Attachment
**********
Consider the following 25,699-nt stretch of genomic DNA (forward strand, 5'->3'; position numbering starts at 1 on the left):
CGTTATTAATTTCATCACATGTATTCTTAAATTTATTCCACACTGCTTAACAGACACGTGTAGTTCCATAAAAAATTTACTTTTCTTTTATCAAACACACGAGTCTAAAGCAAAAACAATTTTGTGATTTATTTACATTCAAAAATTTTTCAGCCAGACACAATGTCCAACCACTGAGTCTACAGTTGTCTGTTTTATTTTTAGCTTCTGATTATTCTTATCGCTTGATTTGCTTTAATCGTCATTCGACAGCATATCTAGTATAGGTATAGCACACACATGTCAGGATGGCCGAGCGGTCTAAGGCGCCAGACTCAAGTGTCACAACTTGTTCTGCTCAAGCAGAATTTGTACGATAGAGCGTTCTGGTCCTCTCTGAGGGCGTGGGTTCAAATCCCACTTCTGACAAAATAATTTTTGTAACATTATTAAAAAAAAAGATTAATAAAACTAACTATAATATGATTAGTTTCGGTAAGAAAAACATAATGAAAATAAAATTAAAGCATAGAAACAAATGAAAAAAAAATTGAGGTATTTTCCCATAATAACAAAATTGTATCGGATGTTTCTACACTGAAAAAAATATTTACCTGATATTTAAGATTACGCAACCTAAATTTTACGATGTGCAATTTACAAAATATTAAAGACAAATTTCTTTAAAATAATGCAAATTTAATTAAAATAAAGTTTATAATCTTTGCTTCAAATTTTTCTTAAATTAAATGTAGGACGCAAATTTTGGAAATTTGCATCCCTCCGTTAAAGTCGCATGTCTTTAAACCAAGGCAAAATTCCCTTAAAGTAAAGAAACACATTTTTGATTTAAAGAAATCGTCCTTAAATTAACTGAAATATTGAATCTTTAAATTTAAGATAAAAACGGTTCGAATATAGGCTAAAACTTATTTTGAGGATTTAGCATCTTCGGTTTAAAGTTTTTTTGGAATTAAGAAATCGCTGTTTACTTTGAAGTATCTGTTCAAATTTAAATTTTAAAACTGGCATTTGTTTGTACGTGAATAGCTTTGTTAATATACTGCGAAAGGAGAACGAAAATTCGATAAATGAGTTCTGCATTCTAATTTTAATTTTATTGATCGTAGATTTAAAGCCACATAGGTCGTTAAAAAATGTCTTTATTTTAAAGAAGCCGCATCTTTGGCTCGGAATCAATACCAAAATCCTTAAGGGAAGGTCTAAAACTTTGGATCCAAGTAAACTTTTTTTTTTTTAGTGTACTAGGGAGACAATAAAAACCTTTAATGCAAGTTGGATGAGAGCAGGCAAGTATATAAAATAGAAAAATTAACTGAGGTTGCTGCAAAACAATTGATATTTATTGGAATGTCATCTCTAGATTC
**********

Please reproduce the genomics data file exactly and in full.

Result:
Consider the following 25,699-nt stretch of genomic DNA (forward strand, 5'->3'; position numbering starts at 1 on the left):
CGTTATTAATTTCATCACATGTATTCTTAAATTTATTCCACACTGCTTAACAGACACGTGTAGTTCCATAAAAAATTTACTTTTCTTTTATCAAACACACGAGTCTAAAGCAAAAACAATTTTGTGATTTATTTACATTCAAAAATTTTTCAGCCAGACACAATGTCCAACCACTGAGTCTACAGTTGTCTGTTTTATTTTTAGCTTCTGATTATTCTTATCGCTTGATTTGCTTTAATCGTCATTCGACAGCATATCTAGTATAGGTATAGCACACACATGTCAGGATGGCCGAGCGGTCTAAGGCGCCAGACTCAAGTGTCACAACTTGTTCTGCTCAAGCAGAATTTGTACGATAGAGCGTTCTGGTCCTCTCTGAGGGCGTGGGTTCAAATCCCACTTCTGACAAAATAATTTTTGTAACATTATTAAAAAAAAAGATTAATAAAACTAACTATAATATGATTAGTTTCGGTAAGAAAAACATAATGAAAATAAAATTAAAGCATAGAAACAAATGAAAAAAAAATTGAGGTATTTTCCCATAATAACAAAATTGTATCGGATGTTTCTACACTGAAAAAAATATTTACCTGATATTTAAGATTACGCAACCTAAATTTTACGATGTGCAATTTACAAAATATTAAAGACAAATTTCTTTAAAATAATGCAAATTTAATTAAAATAAAGTTTATAATCTTTGCTTCAAATTTTTCTTAAATTAAATGTAGGACGCAAATTTTGGAAATTTGCATCCCTCCGTTAAAGTCGCATGTCTTTAAACCAAGGCAAAATTCCCTTAAAGTAAAGAAACACATTTTTGATTTAAAGAAATCGTCCTTAAATTAACTGAAATATTGAATCTTTAAATTTAAGATAAAAACGGTTCGAATATAGGCTAAAACTTATTTTGAGGATTTAGCATCTTCGGTTTAAAGTTTTTTTGGAATTAAGAAATCGCTGTTTACTTTGAAGTATCTGTTCAAATTTAAATTTTAAAACTGGCATTTGTTTGTACGTGAATAGCTTTGTTAATATACTGCGAAAGGAGAACGAAAATTCGATAAATGAGTTCTGCATTCTAATTTTAATTTTATTGATCGTAGATTTAAAGCCACATAGGTCGTTAAAAAATGTCTTTATTTTAAAGAAGCCGCATCTTTGGCTCGGAATCAATACCAAAATCCTTAAGGGAAGGTCTAAAACTTTGGATCCAAGTAAACTTTTTTTTTTTTAGTGTACTAGGGAGACAATAAAAACCTTTAATGCAAGTTGGATGAGAGCAGGCAAGTATATAAAATAGAAAAATTAACTGAGGTTGCTGCAAAACAATTGATATTTATTGGAATGTCATCTCTAGATTC